“I have been begging Kinross (current owner of Sunnyside Gold Corp.) to step forward voluntarily and be proactive and address the issues,” Hennis said. “They were trying to get out of any potential liability at a very cheap price.”
Kinross issued a statement on Tuesday. The company described last week’s spill as a “very unfortunate incident,” but denied any involvement.
“Sunnyside mine workings have no physical connection to the Gold King and such a connection never existed,” according to the statement. “Sunnyside is not the cause of the water buildup at Gold King.”
Marcie Bidwell is executive director of the Mountain Studies Institute, a nonprofit environmental research organization that has been involved in monitoring river changes since the discharge.
She said Tuesday it was “very possible” that runoff from Sunnyside Mine escaped through fractures into nearby mines.
Since 2008, Simon said the EPA has talked about a “targeted” Superfund limited to the Upper Animas Mining District. Sunnyside Gold Corp., a member of Animas River Stakeholders Group, offered $6.5 million to address water quality issues in the targeted area.
The catch, according to Simon, was the EPA had to release Sunnyside Mine Corp. from liability.
“The EPA has not really bought off on that,” Simon said. “But the money is still there and the EPA recently requested they do some (remediation work) and pay for it from the $6.5 million fund, which is supposed to have risen to $10 million in that amount of time.”
According to Simon, the EPA has not agreed to release Sunnyside from liability.
Hennis said $10 million is not nearly enough to adequately remediate the mining district.
Simon said that since the Gold King Mine spill, he has reflected on his organization’s previous opposition to the Superfund designation.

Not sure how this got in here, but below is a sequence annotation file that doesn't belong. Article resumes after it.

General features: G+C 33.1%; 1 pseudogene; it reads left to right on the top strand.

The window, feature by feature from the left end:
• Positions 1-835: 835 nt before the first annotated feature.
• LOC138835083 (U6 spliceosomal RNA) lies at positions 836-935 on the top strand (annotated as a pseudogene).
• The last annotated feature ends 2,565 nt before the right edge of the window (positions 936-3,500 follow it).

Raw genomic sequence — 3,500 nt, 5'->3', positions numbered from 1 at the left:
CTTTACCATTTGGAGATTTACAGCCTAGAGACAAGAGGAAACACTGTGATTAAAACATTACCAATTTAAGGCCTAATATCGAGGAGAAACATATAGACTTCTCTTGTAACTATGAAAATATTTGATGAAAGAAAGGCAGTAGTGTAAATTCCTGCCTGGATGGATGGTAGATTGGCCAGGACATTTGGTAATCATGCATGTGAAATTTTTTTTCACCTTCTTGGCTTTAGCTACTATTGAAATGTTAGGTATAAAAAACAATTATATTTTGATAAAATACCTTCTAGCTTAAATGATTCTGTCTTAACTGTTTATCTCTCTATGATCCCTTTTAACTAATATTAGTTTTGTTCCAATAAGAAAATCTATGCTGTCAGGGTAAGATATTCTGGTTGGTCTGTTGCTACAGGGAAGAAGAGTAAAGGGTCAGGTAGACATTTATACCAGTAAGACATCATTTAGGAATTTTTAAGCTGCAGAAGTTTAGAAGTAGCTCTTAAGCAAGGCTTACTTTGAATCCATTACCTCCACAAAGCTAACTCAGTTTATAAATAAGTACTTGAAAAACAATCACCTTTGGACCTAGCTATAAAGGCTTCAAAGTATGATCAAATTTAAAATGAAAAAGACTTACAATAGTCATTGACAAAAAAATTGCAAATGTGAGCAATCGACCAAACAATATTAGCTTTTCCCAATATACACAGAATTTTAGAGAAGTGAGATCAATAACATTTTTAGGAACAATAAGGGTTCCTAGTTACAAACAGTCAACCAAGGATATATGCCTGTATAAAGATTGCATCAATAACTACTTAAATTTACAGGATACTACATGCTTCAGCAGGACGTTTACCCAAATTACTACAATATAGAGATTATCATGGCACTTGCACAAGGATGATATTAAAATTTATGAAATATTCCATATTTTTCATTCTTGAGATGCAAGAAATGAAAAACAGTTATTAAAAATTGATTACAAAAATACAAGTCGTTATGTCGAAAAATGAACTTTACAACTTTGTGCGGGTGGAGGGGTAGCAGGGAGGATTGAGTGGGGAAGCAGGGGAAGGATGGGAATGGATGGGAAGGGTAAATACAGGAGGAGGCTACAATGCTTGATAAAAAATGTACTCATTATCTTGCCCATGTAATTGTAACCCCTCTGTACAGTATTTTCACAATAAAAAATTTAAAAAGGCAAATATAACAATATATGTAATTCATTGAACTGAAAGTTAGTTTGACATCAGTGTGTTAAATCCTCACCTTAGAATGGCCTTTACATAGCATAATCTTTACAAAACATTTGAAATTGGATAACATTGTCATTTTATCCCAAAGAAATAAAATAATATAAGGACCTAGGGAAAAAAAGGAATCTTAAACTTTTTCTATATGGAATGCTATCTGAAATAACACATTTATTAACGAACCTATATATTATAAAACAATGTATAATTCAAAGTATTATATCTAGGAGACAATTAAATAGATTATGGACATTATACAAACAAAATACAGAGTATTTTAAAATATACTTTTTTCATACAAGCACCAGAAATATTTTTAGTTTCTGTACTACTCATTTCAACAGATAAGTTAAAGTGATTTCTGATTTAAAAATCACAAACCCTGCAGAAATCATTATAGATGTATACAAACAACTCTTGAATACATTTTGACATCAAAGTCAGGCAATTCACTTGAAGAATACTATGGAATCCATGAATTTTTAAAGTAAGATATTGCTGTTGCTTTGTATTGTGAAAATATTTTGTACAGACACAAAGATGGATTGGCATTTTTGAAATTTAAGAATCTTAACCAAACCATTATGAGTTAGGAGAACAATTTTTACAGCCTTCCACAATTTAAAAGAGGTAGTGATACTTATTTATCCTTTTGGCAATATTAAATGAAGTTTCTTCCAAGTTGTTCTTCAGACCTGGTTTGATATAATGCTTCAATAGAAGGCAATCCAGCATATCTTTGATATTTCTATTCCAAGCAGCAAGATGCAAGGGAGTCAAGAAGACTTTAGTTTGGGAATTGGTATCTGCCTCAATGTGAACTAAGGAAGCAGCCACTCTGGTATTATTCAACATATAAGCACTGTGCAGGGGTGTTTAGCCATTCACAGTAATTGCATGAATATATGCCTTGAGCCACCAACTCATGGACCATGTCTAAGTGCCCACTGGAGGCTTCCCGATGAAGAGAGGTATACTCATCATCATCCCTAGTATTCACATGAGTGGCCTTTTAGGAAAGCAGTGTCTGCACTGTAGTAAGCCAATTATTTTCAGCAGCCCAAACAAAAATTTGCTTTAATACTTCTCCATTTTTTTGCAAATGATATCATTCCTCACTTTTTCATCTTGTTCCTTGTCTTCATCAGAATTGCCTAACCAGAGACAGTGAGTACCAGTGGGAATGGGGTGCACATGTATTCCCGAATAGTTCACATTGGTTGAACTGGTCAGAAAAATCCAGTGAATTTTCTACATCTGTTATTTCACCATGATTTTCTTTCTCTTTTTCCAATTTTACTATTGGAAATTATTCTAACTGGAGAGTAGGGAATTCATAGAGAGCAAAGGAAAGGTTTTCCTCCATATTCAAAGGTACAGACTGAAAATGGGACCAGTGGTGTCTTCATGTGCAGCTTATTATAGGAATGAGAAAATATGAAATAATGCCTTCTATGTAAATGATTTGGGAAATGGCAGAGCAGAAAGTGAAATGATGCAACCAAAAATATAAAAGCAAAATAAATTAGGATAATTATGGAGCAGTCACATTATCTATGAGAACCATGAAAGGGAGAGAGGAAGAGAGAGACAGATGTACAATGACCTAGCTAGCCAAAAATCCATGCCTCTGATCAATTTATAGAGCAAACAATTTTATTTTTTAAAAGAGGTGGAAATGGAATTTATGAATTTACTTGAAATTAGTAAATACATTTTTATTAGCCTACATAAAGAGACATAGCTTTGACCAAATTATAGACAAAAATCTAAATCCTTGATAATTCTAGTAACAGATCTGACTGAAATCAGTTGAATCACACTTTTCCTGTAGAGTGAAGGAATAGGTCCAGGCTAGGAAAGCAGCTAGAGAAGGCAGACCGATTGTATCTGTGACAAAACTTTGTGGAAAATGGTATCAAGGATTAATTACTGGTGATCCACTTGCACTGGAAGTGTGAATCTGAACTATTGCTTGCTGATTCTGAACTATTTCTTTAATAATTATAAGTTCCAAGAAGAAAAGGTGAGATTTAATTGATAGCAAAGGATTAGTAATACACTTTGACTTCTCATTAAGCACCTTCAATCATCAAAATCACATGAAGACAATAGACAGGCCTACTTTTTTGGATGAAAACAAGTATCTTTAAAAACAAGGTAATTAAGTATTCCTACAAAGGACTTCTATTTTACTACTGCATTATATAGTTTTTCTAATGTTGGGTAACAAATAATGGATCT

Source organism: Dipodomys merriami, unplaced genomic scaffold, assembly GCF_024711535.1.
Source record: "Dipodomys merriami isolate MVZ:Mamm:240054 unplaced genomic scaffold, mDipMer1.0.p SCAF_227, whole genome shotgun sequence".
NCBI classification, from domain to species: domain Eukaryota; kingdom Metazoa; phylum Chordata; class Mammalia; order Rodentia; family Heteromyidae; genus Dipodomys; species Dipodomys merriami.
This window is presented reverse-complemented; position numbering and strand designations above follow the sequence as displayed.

“We were dead set against Superfund at the time, but I would not say that is the case now,” Simon said.
Martin Hestmark, assistant regional director for EPA’s Region 8, said Monday that he is talking with stakeholders about solutions, which may include building a new water treatment plant.
He said he does not regret that his agency was not more aggressive in seeking a Superfund designation for the site.
“It’s important that the affected communities be supportive,” he said. “That is an evolving process.”
Colorado Gov. John Hickenlooper’s spokeswoman, Kathy Green, said the decision is up to the community.
“At this point, (Hickenlooper) plans to continue to work with the EPA and the community on response and recovery for the area, and in addressing other mines in the state,” Green said.
Larry and Cheryl Markwell own the Hungry Moose Bar and Grill in Silverton, which opened a year ago this month.
Both husband and wife described the Gold King Mine spill as a tragedy and said they were open to solutions.
“We have people that fish, canoe and raft (in Silverton),” Larry Markwell said. “If people aren’t in the water, they won’t be coming to eat.”
Cheryl Markwell said the town was plagued by problems, including a housing shortage and expensive utilities.
“This town is full of talk,” Cheryl Markwell said. “It’s a town that needs to act.”